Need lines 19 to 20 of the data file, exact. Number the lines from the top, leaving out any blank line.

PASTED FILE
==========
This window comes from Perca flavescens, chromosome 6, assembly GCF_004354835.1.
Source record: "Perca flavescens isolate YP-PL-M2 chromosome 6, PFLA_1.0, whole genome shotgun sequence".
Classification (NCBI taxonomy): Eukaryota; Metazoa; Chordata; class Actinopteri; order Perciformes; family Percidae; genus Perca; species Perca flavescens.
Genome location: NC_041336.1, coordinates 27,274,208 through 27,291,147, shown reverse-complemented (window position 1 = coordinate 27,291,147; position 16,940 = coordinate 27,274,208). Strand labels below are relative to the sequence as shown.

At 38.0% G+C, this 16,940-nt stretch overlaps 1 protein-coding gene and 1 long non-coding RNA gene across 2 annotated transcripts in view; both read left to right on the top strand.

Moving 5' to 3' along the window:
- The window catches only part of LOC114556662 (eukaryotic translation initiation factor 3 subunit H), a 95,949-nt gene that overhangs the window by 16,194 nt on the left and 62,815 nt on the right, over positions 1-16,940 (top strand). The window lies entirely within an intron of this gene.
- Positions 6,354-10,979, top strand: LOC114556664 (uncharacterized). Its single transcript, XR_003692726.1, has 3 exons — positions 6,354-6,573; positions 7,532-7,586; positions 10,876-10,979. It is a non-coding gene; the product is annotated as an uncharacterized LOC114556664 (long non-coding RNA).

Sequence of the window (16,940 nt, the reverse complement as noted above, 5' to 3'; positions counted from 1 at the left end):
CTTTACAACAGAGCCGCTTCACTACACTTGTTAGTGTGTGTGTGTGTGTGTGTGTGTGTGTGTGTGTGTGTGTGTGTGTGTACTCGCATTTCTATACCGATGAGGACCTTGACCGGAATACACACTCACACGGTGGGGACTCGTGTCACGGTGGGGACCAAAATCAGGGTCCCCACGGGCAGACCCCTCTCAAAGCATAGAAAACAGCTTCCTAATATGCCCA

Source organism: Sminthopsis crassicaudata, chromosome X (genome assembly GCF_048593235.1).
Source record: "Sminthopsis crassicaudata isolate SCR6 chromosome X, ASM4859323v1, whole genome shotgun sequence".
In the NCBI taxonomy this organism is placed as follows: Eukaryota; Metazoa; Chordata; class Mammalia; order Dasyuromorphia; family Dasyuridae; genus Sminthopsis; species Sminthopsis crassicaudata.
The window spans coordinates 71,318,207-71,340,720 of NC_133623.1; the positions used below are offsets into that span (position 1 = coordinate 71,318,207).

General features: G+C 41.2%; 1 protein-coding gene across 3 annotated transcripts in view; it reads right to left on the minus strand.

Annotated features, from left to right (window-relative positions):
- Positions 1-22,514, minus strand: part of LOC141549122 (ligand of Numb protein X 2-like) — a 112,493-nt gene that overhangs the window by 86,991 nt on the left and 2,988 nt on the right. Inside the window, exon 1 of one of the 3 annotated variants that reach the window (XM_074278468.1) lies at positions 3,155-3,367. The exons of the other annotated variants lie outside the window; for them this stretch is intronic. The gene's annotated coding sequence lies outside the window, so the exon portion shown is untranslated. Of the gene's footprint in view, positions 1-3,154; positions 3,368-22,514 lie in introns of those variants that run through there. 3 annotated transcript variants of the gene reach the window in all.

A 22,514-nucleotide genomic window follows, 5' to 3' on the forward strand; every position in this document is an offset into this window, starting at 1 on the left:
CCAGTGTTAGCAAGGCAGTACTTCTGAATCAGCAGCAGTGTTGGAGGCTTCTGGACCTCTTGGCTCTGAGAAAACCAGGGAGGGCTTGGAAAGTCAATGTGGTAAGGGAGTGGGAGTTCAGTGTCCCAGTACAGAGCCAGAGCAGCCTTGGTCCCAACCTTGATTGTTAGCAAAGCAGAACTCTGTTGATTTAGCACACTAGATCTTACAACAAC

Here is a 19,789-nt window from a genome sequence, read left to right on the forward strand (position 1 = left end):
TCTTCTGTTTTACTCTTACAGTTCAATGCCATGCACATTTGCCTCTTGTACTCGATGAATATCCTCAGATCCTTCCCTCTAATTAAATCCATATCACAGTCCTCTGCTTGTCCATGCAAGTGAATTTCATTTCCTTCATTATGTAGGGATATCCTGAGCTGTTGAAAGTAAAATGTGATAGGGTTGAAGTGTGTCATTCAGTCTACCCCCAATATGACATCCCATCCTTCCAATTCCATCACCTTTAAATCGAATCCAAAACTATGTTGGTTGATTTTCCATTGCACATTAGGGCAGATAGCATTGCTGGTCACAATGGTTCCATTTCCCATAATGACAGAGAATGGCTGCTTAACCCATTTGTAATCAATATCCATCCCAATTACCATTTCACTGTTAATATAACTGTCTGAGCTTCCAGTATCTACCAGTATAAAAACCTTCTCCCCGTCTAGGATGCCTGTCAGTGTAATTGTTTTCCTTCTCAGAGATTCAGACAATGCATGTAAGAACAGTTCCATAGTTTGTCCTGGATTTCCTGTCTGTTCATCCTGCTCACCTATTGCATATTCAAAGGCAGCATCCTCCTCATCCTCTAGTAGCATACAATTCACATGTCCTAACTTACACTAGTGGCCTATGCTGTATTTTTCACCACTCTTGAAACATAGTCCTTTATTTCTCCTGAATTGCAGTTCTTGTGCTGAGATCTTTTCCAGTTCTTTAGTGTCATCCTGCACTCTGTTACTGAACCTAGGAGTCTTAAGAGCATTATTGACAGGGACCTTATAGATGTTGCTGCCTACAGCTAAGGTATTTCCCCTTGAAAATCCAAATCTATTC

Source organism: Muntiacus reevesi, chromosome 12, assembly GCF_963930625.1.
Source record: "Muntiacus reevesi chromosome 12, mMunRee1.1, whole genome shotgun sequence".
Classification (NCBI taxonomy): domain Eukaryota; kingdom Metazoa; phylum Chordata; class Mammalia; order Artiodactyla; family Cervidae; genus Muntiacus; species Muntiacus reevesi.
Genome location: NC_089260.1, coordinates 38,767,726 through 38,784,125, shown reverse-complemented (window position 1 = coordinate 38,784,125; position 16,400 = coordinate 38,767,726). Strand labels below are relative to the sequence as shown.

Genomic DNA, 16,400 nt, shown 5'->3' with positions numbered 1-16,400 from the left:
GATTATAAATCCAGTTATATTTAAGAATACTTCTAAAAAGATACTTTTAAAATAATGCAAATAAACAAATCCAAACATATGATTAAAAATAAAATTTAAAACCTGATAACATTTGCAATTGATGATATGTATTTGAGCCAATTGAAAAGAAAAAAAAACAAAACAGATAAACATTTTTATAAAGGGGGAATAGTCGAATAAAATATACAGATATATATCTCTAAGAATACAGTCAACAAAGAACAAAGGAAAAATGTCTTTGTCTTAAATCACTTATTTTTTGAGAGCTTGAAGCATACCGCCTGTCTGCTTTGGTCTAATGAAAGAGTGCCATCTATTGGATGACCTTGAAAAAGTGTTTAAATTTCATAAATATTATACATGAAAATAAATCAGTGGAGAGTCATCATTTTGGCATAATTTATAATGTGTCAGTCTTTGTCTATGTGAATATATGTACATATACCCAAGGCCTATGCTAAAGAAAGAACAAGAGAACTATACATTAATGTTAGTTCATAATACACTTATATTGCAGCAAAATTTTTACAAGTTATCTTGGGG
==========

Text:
CCAGTGTTAGCAAGGCAGTACTTCTGAATCAGCAGCAGTGTTGGAGGCTTCTGGACCTCTTGGCTCTGAGAAAACCAGGGAGGGCTTGGAAAGTCAATGTGGTAAGGGAGTGGGAGTTCAGTGTCCCAGTACAGAGCCAGAGCAGCCTTGGTCCCAACCTTGATTGTTAGCAAAGCAGAACTCTGTTGATTTAGCACACTAGATCTTACAACAAC

Here is a 19,789-nt window from a genome sequence, read left to right on the forward strand (position 1 = left end):